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Classroom management techniques that every teacher aims to have

By April C. Barbosa

It is the duty and responsibility of the teachers to ensure that the pupils are leaning in the four corners of their classroom. It is too simple to emphasize how vital it is for children to be able to write their own names, understand numbers and how to solve mathematical problems, as well as read and analyze many types of stories in any language. However, it can be challenging to imagine how they might genuinely complete those tasks with such confidence and competence.

Because of this, teachers need to be able to learn about classroom management. According to Oxford Bibliographies, classroom management refers to the strategies teachers use in the classroom to create and maintain a setting that fosters students’ academic success as well as their social, emotional, and moral development. In December 2021, Prodigy published an article called 20 Classroom Management Strategies and Techniques which contains simple and efficient classroom management strategies that teachers can use on their own. These strategies help improve students’ pro-social conduct and academic engagement, creating a calm learning atmosphere. However, I will just discuss five of them in this piece because I think they have handled my classroom the best for years now.

First in the line is offering praises. According to a recent analysis and assessment of the literature, giving kids praise for a job well done actually enhances their conduct and academic achievement. It is when you congratulate your learner every time they complete their seatwork and assignments on time, receive perfect scores on quizzes and exams, or even just when they are able to read a story with few mistakes and pauses. Make sure that the classroom is always a secure and caring environment where students can develop good habits and cultivate their character. Additionally, if they are able to take in your positivism, that is also what is going to radiate from them to the people around them.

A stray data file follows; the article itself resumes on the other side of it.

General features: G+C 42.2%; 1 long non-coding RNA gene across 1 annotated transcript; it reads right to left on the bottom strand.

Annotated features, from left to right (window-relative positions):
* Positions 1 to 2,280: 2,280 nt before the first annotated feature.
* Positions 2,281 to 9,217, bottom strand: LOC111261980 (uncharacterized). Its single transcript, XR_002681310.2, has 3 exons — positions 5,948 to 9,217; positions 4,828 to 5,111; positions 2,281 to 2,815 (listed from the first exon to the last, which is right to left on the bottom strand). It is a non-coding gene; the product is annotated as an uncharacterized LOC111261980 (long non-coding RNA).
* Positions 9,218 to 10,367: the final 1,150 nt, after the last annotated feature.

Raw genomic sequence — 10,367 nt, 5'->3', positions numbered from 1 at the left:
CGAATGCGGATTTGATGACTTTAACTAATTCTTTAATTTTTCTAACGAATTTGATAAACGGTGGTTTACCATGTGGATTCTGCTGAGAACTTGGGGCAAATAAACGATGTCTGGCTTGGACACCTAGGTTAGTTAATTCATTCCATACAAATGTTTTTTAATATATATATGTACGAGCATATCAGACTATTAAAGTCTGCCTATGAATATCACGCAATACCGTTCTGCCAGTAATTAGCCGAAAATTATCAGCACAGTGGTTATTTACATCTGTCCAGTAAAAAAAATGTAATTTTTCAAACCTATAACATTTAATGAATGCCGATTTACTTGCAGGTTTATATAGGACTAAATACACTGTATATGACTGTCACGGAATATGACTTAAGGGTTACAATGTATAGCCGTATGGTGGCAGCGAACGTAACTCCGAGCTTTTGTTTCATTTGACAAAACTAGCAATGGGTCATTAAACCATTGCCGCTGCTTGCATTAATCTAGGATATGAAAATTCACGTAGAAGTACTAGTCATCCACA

Second is the use of EdTech that adjusts to each student. It is well known that not all pupils learn quickly and that some of them require a different approach in order to truly hold their interest long enough to pay attention to the teacher and learn. For some of these students, educational technology is necessary to support their learning. The use of adaptive learning principles in currently accessible games and platforms, both online and off, helps target the skill deficiencies of the learners and provides solutions for and ways to remedy them. The students are drawn to these interactive games because they provide a learning experience that is very different from the conventional methods of teaching that employ chalk, blackboards, and textbooks. This classroom management is made more possible by the transition of school from face-to-face to modular and online classes — which has later on ended up with blended learning — due to the onset of the COVID-19 pandemic.